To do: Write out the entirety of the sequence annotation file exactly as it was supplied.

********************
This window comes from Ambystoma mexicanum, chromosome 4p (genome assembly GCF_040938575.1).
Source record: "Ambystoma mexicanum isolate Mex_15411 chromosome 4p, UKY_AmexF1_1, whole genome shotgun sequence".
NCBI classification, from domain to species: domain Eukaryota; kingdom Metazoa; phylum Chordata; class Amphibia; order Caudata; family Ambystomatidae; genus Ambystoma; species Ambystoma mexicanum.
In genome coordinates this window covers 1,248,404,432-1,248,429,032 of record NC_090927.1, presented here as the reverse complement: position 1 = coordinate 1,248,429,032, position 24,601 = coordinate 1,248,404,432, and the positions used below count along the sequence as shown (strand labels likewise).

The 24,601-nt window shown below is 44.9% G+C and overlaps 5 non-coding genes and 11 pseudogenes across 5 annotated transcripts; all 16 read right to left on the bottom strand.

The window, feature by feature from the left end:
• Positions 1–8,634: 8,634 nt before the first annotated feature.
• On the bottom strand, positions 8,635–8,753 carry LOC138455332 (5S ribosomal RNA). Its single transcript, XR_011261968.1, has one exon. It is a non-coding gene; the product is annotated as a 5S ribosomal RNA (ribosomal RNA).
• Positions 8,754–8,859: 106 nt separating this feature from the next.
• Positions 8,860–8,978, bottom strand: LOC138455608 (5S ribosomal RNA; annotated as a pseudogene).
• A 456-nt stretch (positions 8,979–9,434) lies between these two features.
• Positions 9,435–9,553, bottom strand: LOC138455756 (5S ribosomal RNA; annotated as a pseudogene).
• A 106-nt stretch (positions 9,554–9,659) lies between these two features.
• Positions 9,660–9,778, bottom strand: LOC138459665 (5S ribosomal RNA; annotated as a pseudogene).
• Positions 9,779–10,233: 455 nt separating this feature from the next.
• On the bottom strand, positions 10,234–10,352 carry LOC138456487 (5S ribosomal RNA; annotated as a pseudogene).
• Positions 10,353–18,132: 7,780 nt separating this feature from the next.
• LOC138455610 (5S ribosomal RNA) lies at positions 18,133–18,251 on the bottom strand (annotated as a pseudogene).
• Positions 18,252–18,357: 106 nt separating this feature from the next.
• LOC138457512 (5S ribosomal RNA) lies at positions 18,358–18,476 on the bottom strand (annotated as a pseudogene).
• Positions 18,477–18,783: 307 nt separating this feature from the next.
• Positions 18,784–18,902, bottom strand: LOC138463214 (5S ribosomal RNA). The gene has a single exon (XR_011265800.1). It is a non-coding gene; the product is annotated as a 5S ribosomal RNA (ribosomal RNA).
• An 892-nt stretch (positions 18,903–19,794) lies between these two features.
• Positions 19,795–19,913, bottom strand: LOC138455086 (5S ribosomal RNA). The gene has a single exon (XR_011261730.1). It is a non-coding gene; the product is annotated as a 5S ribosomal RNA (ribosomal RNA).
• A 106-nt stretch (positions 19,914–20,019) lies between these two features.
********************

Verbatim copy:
This window comes from Ambystoma mexicanum, chromosome 4p (genome assembly GCF_040938575.1).
Source record: "Ambystoma mexicanum isolate Mex_15411 chromosome 4p, UKY_AmexF1_1, whole genome shotgun sequence".
NCBI classification, from domain to species: domain Eukaryota; kingdom Metazoa; phylum Chordata; class Amphibia; order Caudata; family Ambystomatidae; genus Ambystoma; species Ambystoma mexicanum.
In genome coordinates this window covers 1,248,404,432-1,248,429,032 of record NC_090927.1, presented here as the reverse complement: position 1 = coordinate 1,248,429,032, position 24,601 = coordinate 1,248,404,432, and the positions used below count along the sequence as shown (strand labels likewise).

The 24,601-nt window shown below is 44.9% G+C and overlaps 5 non-coding genes and 11 pseudogenes across 5 annotated transcripts; all 16 read right to left on the bottom strand.

The window, feature by feature from the left end:
• Positions 1–8,634: 8,634 nt before the first annotated feature.
• On the bottom strand, positions 8,635–8,753 carry LOC138455332 (5S ribosomal RNA). Its single transcript, XR_011261968.1, has one exon. It is a non-coding gene; the product is annotated as a 5S ribosomal RNA (ribosomal RNA).
• Positions 8,754–8,859: 106 nt separating this feature from the next.
• Positions 8,860–8,978, bottom strand: LOC138455608 (5S ribosomal RNA; annotated as a pseudogene).
• A 456-nt stretch (positions 8,979–9,434) lies between these two features.
• Positions 9,435–9,553, bottom strand: LOC138455756 (5S ribosomal RNA; annotated as a pseudogene).
• A 106-nt stretch (positions 9,554–9,659) lies between these two features.
• Positions 9,660–9,778, bottom strand: LOC138459665 (5S ribosomal RNA; annotated as a pseudogene).
• Positions 9,779–10,233: 455 nt separating this feature from the next.
• On the bottom strand, positions 10,234–10,352 carry LOC138456487 (5S ribosomal RNA; annotated as a pseudogene).
• Positions 10,353–18,132: 7,780 nt separating this feature from the next.
• LOC138455610 (5S ribosomal RNA) lies at positions 18,133–18,251 on the bottom strand (annotated as a pseudogene).
• Positions 18,252–18,357: 106 nt separating this feature from the next.
• LOC138457512 (5S ribosomal RNA) lies at positions 18,358–18,476 on the bottom strand (annotated as a pseudogene).
• Positions 18,477–18,783: 307 nt separating this feature from the next.
• Positions 18,784–18,902, bottom strand: LOC138463214 (5S ribosomal RNA). The gene has a single exon (XR_011265800.1). It is a non-coding gene; the product is annotated as a 5S ribosomal RNA (ribosomal RNA).
• An 892-nt stretch (positions 18,903–19,794) lies between these two features.
• Positions 19,795–19,913, bottom strand: LOC138455086 (5S ribosomal RNA). The gene has a single exon (XR_011261730.1). It is a non-coding gene; the product is annotated as a 5S ribosomal RNA (ribosomal RNA).
• A 106-nt stretch (positions 19,914–20,019) lies between these two features.